Researchers at the University of California, San Diego have developed a new way of transferring data that uses the human body's magnetic fields to transmit data while using an extremely small amount of energy.
(Photo : UC San Diego Jacobs School of Engineering | Flickr)
Bluetooth is a great way to transfer files and information, however, there is always room for improvement. Researchers at the University of California, San Diego have developed an alternative to Bluetooth that is both faster and more secure.
The way the system works, however, is what makes it interesting. Essentially, it sends data signals through the body's natural magnetic field instead of sending signals over the air. The development of the system could trigger a new wave of extremely low-power wearable devices.
"In the future, people are going to be wearing more electronics, such as smart watches, fitness trackers and health monitors. All of these devices will need to communicate information with each other. Currently, these devices transmit information using Bluetooth radios, which use a lot of power to communicate. We're trying to find new ways to communicate information around the human body that use much less power," said Patrick Mercier, a professor who led the research at UCSD, in a statement.
The research is set to be presented at the International Conference of the IEEE Engineering Medicine and Biology Society, which is held in Milan, Italy.
There are a number of reasons that finding a Bluetooth alternative could be important. While it does work efficiently when there aren't any obstacles between the two devices communicating, a pretty significant power boost is required to push the signal through something like the human body. With this new system, the human body itself is what transmits the data, eliminating the body as an obstacle. To use the body in data transmission, PVC-wrapped wires go around the user's limbs, which generate magnetic fields for data to be sent.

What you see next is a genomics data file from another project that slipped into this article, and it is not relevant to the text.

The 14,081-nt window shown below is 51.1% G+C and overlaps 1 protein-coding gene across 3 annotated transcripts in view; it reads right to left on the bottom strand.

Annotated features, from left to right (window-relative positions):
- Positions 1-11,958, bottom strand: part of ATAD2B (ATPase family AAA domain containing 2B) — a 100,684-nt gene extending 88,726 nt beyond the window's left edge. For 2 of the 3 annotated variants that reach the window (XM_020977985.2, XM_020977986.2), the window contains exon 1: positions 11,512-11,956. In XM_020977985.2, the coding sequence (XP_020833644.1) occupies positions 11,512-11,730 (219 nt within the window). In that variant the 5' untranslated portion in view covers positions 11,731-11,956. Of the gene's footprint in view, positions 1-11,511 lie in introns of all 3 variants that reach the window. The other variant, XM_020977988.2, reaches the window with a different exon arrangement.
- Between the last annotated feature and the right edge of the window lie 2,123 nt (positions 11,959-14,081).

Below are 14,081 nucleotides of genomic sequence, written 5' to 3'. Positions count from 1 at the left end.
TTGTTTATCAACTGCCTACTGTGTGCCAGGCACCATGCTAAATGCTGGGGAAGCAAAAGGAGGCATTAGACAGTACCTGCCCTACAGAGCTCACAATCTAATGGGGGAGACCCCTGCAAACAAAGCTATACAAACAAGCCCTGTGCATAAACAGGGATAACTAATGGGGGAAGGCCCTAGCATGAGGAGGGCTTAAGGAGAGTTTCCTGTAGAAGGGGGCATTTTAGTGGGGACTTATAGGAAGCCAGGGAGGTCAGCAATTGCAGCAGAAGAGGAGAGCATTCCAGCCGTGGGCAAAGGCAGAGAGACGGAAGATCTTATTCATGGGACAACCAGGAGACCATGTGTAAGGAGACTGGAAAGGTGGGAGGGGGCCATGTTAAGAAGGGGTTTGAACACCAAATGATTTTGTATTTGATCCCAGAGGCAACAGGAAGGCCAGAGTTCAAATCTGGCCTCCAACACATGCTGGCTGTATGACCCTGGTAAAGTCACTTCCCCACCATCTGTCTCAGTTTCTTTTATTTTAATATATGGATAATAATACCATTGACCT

It works in a very similar way as an MRI, although it is at a far lower energy level. In fact, the researchers suggest that the path loss in using this technique is as much as 10 million times lower than Bluetooth. This should make devices last much longer on a charge and will translate into massive energy savings.
Not only is the system better when it comes to energy, but it also offers increased security over other wireless standards. With standard Bluetooth connections, a signal is projected within 30 feet of the user. Really, anyone could intercept the data within that range. With this new system, someone trying to intercept the data would need almost physical contact in order to make a connection.
Of course, this could only be used in specific scenarios, and really only when wearable devices are being used. Any other device would not be connected to the body, meaning that it would not be able to make use of the system.
Photo: UC San Diego Jacobs School of Engineering | Flickr